Despite the request, town council took no action Tuesday night.
Worrell said the situation is “very fluid” and “changing every day.
“I don’t think we have enough information to make an informed decision,” the mayor told council members.
Pulaski Economic Development Director John White, who supported the moral obligation, agreed with Worrell. He said he hopes to have more information for town council by the Nov. 17 work session.
If the Development Corporation becomes insolvent, it would threaten survival of the Competitiveness Center business incubator off Viscoe Road at Fairlawn. The Center, which is operated by the Development Corporation, had 19 tenants (including several regency agencies) and 65 employees as of this past June. However, its occupancy rate is only 57 percent due to economic conditions and businesses having graduated from the center, according to Pulaski County Administrator Peter Huber.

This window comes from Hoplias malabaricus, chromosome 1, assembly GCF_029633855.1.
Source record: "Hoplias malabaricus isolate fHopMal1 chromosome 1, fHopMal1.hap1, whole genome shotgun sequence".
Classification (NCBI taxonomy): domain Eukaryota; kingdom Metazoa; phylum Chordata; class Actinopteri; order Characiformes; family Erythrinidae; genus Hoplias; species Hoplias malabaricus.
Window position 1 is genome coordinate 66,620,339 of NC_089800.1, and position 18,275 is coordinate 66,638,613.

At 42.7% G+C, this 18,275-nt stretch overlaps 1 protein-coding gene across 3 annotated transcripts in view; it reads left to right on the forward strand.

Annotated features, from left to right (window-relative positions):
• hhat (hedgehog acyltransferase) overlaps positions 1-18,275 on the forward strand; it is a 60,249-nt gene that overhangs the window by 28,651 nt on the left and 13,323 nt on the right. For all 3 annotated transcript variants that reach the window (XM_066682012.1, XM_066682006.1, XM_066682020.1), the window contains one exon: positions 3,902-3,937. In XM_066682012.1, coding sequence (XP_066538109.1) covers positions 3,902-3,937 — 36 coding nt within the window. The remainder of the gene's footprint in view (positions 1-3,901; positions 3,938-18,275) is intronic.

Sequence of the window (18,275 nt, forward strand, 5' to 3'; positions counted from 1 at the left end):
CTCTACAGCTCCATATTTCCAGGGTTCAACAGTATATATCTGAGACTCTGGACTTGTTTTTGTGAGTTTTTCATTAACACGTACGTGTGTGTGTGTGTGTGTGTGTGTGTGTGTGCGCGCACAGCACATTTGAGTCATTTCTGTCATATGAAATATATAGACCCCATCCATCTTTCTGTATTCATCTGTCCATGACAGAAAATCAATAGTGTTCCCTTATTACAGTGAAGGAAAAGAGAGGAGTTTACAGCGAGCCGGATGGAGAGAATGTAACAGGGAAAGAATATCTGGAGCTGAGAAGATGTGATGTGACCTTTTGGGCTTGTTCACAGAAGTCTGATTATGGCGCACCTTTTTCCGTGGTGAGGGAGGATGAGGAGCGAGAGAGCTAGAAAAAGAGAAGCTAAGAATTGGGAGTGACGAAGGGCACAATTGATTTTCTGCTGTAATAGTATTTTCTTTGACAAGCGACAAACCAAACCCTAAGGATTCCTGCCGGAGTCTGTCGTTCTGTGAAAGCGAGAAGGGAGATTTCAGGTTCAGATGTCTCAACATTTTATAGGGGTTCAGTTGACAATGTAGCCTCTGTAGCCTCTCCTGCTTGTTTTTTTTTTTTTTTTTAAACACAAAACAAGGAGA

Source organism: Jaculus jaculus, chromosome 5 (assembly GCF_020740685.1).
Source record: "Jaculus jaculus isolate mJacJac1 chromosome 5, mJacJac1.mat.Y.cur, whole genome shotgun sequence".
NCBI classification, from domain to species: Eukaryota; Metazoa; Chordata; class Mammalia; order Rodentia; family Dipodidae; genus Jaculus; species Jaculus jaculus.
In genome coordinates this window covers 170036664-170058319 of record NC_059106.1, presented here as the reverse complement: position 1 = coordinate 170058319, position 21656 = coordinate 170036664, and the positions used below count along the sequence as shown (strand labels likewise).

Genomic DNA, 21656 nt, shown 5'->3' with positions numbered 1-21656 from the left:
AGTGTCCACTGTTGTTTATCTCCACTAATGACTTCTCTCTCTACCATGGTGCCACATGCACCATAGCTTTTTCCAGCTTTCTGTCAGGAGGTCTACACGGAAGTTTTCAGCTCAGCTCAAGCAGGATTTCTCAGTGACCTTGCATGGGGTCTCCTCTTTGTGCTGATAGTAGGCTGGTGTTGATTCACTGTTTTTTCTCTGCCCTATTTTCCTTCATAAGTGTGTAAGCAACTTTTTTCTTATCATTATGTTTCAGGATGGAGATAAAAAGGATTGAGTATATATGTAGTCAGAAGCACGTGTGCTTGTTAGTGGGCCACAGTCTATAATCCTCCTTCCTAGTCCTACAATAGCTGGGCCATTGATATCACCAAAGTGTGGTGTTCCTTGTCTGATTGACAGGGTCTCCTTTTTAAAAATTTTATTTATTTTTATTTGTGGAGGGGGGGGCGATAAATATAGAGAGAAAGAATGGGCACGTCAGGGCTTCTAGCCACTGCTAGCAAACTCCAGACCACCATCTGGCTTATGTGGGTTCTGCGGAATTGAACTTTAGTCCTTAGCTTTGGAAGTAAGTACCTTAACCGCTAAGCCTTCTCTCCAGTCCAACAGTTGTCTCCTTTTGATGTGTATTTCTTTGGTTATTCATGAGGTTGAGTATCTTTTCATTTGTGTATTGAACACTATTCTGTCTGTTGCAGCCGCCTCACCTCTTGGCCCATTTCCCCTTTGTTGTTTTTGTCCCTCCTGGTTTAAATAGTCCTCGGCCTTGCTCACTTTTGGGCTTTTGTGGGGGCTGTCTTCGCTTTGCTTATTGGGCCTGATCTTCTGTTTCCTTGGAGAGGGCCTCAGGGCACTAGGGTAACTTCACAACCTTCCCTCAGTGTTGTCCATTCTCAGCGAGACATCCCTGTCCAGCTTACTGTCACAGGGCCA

Pulaski County agreed during the summer to enter into a moral obligation to support half ($1,317,500) of the refinancing loan under the condition at least one other jurisdiction partner share in the obligation.
In addition to Pulaski’s obligation, Christiansburg agreed to back up to $350,000.
Besides operating the Competitiveness Center, officials say the Development Corporation also provides other benefits to the eight founding jurisdictions.
Refinancing the original loan would have allowed the Corporation to save about $35,000 per year.
Member jurisdictions that declined obligations or never took action on their requests for backing include Blacksburg, Radford and Floyd, Montgomery and Giles counties.